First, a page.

Another overlooked left-handed pitcher from the Red Sox past, Mel Parnell was one of the best hurlers in history, right or left handed. He spent his entire career, which went from 1947 to 1956, in Boston and sits at or near the top in several team pitching categories. He also had the distinction of throwing the last no-hitter by a lefty at Fenway Park, a feat he accomplished on July 14, 1956, until Jon Lester matched the feat fifty-two years later in 2008.
Parnell finished his career with a 123-75 win-loss record, a 3.50 ERA, and 732 strikeouts. His best seasons were from 1948 to 1953 when he won 15, 25, 18, 18, 12, and 21 games over that span. His 1949 season was the best of his career when he led the league in wins and ERA. He went 25-7 with 2.77 ERA, 122 strikeouts, a whopping 295.1 innings pitched (including 27 complete games!), and an equally ludicrous 1240 batters faced.
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Parnell made two All-Star teams, in 1949 and 1951, and he was the starting pitcher in the first game of the brutal final series of the 1949 season against the Yankees that cost the Red Sox the pennant. He led 4-0 in that game before the Yankees came back to win 5-4. He was then brought in the next day in relief and unsurprisingly was tired and gave up a home run to the Yankees.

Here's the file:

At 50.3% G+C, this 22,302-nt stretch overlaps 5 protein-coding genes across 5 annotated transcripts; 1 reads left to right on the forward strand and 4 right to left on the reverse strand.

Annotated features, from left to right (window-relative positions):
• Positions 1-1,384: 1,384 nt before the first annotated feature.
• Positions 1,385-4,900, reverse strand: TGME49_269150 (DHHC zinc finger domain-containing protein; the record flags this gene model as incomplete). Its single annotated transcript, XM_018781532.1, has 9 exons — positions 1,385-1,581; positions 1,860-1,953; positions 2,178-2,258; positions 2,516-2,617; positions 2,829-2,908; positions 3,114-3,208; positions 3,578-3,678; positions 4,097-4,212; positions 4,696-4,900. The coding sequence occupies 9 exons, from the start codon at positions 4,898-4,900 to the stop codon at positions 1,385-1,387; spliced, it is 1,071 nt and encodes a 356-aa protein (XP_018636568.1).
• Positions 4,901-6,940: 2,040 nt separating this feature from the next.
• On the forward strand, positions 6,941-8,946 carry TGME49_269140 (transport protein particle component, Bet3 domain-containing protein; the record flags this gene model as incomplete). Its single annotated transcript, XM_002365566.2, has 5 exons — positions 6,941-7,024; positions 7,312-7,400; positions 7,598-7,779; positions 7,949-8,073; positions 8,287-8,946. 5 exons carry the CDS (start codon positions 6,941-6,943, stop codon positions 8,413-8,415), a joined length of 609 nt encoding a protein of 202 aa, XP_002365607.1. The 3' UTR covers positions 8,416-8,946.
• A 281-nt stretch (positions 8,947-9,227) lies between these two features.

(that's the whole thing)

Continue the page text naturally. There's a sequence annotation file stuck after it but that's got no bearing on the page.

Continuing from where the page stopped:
After going 21-8 in 1953, Parnell suffered a series of arm injuries which hampered him for his final three seasons (where he went a combined 12-16) before he retired after 1956. Following his playing career, he spent a few years calling Red Sox games on television and is known for his famous call of the final out of the 1967 season when the Red Sox clinched the pennant.
However, as a pitcher he is severely underrated and should be remembered for being one of the best Red Sox pitchers of his era during a time when the team was, apart from his first three seasons, not competitive at all.